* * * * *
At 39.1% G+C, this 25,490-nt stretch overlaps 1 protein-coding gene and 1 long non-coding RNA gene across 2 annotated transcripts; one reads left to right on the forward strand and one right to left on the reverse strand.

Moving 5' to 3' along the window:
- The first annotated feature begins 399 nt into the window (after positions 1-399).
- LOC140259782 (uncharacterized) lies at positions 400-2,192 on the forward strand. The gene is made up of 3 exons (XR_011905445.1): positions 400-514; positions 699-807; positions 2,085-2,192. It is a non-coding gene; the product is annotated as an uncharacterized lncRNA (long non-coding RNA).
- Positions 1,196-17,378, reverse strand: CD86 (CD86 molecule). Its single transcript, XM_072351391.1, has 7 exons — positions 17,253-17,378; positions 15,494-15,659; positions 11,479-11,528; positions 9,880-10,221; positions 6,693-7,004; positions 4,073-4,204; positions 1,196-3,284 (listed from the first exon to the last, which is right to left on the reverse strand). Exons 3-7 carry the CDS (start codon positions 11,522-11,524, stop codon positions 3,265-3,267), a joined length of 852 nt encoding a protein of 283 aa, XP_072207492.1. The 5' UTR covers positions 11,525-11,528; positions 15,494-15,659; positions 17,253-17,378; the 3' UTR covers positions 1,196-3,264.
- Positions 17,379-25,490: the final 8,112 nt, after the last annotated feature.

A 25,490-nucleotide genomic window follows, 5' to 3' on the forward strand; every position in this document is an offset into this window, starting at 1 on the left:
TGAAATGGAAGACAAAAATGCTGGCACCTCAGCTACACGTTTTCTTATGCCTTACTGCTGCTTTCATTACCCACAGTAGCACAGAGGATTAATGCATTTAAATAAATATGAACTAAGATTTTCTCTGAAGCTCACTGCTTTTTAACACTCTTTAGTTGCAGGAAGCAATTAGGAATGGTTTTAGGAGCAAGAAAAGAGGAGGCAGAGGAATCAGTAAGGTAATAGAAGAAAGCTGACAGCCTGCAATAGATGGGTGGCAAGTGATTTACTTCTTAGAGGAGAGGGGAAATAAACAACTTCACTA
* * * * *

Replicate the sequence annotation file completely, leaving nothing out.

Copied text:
At 39.1% G+C, this 25,490-nt stretch overlaps 1 protein-coding gene and 1 long non-coding RNA gene across 2 annotated transcripts; one reads left to right on the forward strand and one right to left on the reverse strand.

Moving 5' to 3' along the window:
- The first annotated feature begins 399 nt into the window (after positions 1-399).
- LOC140259782 (uncharacterized) lies at positions 400-2,192 on the forward strand. The gene is made up of 3 exons (XR_011905445.1): positions 400-514; positions 699-807; positions 2,085-2,192. It is a non-coding gene; the product is annotated as an uncharacterized lncRNA (long non-coding RNA).
- Positions 1,196-17,378, reverse strand: CD86 (CD86 molecule). Its single transcript, XM_072351391.1, has 7 exons — positions 17,253-17,378; positions 15,494-15,659; positions 11,479-11,528; positions 9,880-10,221; positions 6,693-7,004; positions 4,073-4,204; positions 1,196-3,284 (listed from the first exon to the last, which is right to left on the reverse strand). Exons 3-7 carry the CDS (start codon positions 11,522-11,524, stop codon positions 3,265-3,267), a joined length of 852 nt encoding a protein of 283 aa, XP_072207492.1. The 5' UTR covers positions 11,525-11,528; positions 15,494-15,659; positions 17,253-17,378; the 3' UTR covers positions 1,196-3,264.
- Positions 17,379-25,490: the final 8,112 nt, after the last annotated feature.

A 25,490-nucleotide genomic window follows, 5' to 3' on the forward strand; every position in this document is an offset into this window, starting at 1 on the left:
TGAAATGGAAGACAAAAATGCTGGCACCTCAGCTACACGTTTTCTTATGCCTTACTGCTGCTTTCATTACCCACAGTAGCACAGAGGATTAATGCATTTAAATAAATATGAACTAAGATTTTCTCTGAAGCTCACTGCTTTTTAACACTCTTTAGTTGCAGGAAGCAATTAGGAATGGTTTTAGGAGCAAGAAAAGAGGAGGCAGAGGAATCAGTAAGGTAATAGAAGAAAGCTGACAGCCTGCAATAGATGGGTGGCAAGTGATTTACTTCTTAGAGGAGAGGGGAAATAAACAACTTCACTA